Science Fair Project Encyclopedia
39th Canadian federal election
There is no certainty that a federal election to elect members of the Canadian House of Commons will be held in Canada in 2005, but it is a very strong possibility. Due to recent poltical events, there is a widespread political belief amongst pundits that an election will take place in the spring or summer of 2005. There is no legal requirement to hold the 39th general election before 2009.
An election in 2005 is possible because the 2004 federal election held on June 28, 2004, resulted in the election of a Liberal minority government. In the past, minority governments have had an average lifespan of a year and a half. Some pundits consider the current minority to be particularly unstable. It involves four parties, and only very implausible ideological combinations (e.g., Liberals + Conservatives, or Liberals + Bloc Québécois) could actually command a majority of the seats.
These combinations may happen on certain issues, but are not likely to stand as stable governing coalitions. The Liberals, New Democratic Party (NDP) and the Bloc could form a voting coalition on decriminalization of marijuana, or endorsing the Kyoto Accord. It was in fact be a quasi-coalition of Liberals and Conservatives, that saw the Conservatives abstain en masse on the vote, that ensured the government's survival on the motion of confidence surrounding the budget. The Conservatives had expressed support to the tax cuts and defence spending therein.
The two largest parties, the Liberals and Conservatives, are both low on funds to run a campaign, and new campaign finance laws make it far harder to raise funds. It seems unlikely that there will be an early election if these two parties are unwilling to go to the polls. However, the Bloc Québécois is very eager to have an election because of resurfacing anger in Quebec against the Liberals and in particular, the sponsorship scandal. In the short term, it is believed that Canadians do not want to return to the polls, and would likely punish any party that brings down the government without very good reason.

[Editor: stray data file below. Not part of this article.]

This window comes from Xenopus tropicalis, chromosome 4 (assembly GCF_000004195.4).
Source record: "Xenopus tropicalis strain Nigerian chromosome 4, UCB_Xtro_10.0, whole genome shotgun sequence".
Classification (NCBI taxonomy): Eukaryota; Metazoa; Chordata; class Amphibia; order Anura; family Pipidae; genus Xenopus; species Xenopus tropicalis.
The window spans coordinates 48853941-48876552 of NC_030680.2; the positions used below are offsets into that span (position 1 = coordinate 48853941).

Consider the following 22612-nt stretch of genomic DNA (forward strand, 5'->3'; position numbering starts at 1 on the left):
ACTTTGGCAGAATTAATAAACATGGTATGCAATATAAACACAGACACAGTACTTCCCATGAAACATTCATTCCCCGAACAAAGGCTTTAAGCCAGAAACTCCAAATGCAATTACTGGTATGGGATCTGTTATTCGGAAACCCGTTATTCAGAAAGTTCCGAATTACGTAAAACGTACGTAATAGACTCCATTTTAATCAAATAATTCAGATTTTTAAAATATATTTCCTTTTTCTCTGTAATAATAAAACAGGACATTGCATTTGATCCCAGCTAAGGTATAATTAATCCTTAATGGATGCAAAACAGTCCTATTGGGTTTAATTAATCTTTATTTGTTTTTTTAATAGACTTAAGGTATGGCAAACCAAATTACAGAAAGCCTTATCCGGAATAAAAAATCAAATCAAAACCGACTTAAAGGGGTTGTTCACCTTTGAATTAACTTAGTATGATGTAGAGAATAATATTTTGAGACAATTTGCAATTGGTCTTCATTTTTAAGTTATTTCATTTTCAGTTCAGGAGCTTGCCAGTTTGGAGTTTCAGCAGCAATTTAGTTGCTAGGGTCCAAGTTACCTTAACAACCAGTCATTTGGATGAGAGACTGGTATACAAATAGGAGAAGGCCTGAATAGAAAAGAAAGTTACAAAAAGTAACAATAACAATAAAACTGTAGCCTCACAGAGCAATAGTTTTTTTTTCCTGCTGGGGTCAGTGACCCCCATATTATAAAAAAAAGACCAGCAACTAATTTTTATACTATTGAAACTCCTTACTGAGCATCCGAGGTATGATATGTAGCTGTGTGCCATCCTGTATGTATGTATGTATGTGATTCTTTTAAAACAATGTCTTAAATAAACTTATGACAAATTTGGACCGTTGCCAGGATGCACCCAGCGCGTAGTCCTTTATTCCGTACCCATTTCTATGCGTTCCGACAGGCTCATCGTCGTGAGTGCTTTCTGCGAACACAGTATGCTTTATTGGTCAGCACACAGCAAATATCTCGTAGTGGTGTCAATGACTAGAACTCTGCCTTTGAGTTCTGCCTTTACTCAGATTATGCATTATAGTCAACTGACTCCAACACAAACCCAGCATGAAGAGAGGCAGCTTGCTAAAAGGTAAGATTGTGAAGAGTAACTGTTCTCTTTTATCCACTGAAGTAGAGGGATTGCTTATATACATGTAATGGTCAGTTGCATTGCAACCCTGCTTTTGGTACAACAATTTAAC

It is also worth noting that, while the average lifespan of a minority government overall is about 18 months, Liberal minorities have historically lasted much longer than Conservative minorities. However, previous Liberal minorites were able to push legislation through with the support of the Progressive Party, and later, the NDP. This will not be the case in the 38th Parliament.
It is a common misconception that the government can be brought down by losing any vote in the House of Commons. In actual fact, only the loss of a Motion of Confidence can force an election or a change of government. If an election were to occur in 2005, it would most likely follow one of the mandatory confidence votes. The first of these was the vote on estimates in December 2004. The 2005 federal budget would have been a more likely time for the government to lose a vote of confidence. The federal budget was presented in February, but the government was not defeated. In Canada's last minority parliament, the 31st Canadian parliament under Prime Minister Joe Clark, the government was brought down on the budget's confidence motion.
If the government believed that its popularity had improved significantly since the last election, it could have added measures to the budget that would be unacceptable to the opposition and thus forced an election. Instead, the Liberal government tabled a budget that the opposition Conservaties deemed acceptable, thus probably ensuring its passage. The Conservatives originally pledged their support, then abstained to allow the main budget motion to pass but are now musing about opposing the budget implementation bill.
An election in 2005 would involve the same 308 electoral districts as in 2004, except for in New Brunswick, where the boundaries of Acadie-Bathurst were deemed illegal. Many of the candidates would also be the same. Fewer incumbents would choose to leave than if they had served a full term, and the parties have generally blocked challenges to sitting MPs for the duration of the minority government (although there are some exceptions, for example Calgary MP Jim Prentice may be challenged for his Conservative nomination by Craig Chandler due to his views in favour of same-sex marriage. Most Tory MPs have been protected from such challenges at the riding level).
Issues that are likely to play a major role in any new election